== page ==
This website covers knowledge management, personal effectiveness, theory of constraints, amongst other topics. Opinions expressed here are strictly those of the owner, Jack Vinson, and those of the commenters.

ASIST on folksonomies and tagging

The Bulletin of the American Society for Information Science and Technology has a special section on Folksonomies in the October / November 2007 issue.  It contains the following articles:

  • Introduction: Folksonomies and Image Tagging: Seeing the Future? by Diane Neal, Guest Editor
    • Does a nice job of providing an overview of the topic, including making reference to a number of libraries that are using tagging at some level.
  • Why Are They Tagging, and Why Do We Want Them To? by P. Jason Morrison
  • Trouble in Paradise:  Conflict Management and Resolution in Social Classification Environments by Chris Landbeck
  • Image Indexing:  How Can I Find a Nice Pair of Italian Shoes? by Elaine Ménard
  • Flickr Image Tagging:  Patterns Made Visible by Joan Beaudoin

I like thinking about tags as a triple: the tag, the thing tagged (picture, website, etc), and the person doing the tagging.  With a large collection of these triples, there are all sorts of ways to analyze and traverse the data:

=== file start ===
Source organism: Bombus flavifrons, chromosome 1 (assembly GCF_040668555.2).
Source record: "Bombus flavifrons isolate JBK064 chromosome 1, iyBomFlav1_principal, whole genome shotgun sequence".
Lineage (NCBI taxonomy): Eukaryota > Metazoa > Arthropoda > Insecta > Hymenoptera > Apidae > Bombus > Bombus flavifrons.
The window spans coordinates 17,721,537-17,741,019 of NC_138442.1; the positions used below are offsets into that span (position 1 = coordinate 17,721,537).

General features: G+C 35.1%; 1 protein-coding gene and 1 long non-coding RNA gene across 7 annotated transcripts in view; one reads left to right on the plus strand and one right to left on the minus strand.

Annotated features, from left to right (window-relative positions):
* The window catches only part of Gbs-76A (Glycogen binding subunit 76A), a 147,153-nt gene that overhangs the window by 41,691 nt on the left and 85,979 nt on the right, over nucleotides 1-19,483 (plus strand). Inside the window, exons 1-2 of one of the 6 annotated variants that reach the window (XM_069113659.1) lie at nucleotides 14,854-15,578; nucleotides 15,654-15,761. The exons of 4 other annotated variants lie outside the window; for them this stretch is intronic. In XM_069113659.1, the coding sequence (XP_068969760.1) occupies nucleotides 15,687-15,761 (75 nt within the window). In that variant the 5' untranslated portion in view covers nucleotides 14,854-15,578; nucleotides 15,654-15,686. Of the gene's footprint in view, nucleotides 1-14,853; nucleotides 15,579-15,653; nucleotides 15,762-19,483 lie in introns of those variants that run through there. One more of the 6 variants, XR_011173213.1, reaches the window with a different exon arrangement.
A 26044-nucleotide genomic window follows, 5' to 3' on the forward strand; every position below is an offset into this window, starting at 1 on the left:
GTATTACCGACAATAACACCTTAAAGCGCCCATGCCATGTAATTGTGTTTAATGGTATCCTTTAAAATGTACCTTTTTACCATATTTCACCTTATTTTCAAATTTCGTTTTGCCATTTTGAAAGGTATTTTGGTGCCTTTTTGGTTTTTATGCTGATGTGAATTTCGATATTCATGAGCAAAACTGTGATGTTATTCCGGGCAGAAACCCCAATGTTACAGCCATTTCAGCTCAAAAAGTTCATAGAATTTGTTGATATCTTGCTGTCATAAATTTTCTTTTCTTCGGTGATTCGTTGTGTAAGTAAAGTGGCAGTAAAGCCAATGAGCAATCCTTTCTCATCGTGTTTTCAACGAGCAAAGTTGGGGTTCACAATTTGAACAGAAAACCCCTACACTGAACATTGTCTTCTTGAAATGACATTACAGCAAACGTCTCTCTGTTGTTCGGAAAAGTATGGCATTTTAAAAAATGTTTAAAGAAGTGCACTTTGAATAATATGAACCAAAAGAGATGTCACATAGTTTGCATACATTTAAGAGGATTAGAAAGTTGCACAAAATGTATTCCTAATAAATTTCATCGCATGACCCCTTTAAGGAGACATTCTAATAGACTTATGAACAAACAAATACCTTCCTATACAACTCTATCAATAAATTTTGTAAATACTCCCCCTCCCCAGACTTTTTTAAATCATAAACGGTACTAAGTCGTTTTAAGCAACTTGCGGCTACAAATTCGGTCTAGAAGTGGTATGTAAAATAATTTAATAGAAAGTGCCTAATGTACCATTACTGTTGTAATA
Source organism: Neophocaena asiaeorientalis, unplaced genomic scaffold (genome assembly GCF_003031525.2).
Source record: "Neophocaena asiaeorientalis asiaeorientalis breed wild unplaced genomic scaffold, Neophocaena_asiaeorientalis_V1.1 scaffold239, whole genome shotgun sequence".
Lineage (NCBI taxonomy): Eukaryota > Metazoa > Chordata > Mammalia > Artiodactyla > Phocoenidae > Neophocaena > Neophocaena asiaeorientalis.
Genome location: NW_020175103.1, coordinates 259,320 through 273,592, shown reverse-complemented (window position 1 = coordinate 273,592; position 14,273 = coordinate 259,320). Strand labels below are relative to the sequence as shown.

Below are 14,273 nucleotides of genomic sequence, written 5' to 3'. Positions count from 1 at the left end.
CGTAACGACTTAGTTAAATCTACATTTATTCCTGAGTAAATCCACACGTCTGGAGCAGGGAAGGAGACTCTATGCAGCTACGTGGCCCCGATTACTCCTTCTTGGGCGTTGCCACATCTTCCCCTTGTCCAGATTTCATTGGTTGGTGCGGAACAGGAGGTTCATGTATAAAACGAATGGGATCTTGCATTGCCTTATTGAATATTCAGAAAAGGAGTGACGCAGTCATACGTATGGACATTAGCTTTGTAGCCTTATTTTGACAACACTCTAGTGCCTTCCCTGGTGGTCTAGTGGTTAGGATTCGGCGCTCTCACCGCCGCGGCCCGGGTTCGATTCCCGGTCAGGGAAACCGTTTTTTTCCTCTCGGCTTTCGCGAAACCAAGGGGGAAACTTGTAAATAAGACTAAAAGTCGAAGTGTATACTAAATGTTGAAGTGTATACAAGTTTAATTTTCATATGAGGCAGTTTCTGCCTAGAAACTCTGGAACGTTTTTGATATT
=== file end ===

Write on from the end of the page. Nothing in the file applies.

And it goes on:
• All tags associated with a given item or a given person.
  • All tags in common with a collection of items.
  • A tag cloud to shows frequency-of-occurrence of all tags (or all tags from a specific user).
  • All items tagged with the same tag as a tag on the current item. 
  • All items with a shared set of tags (one tag or multiple tags).
  • People who use the same tag(s).
  • And, of course, traversing a network from tag to person to item to person to tag, all pivoting on one corner of the triple or another.

I learned about this from Christina Pikas.  I am on a panel with Jessica Baumgart, Jordan Frank and Kris Liberman at the ASIS&T meeting in Milwaukee on Blogs and Wikis in the Corporate World.  The conference is happening now, and the panel is tomorrow (Wednesday) morning. 

ASIST presentation on blogs and communities

There are many forms of network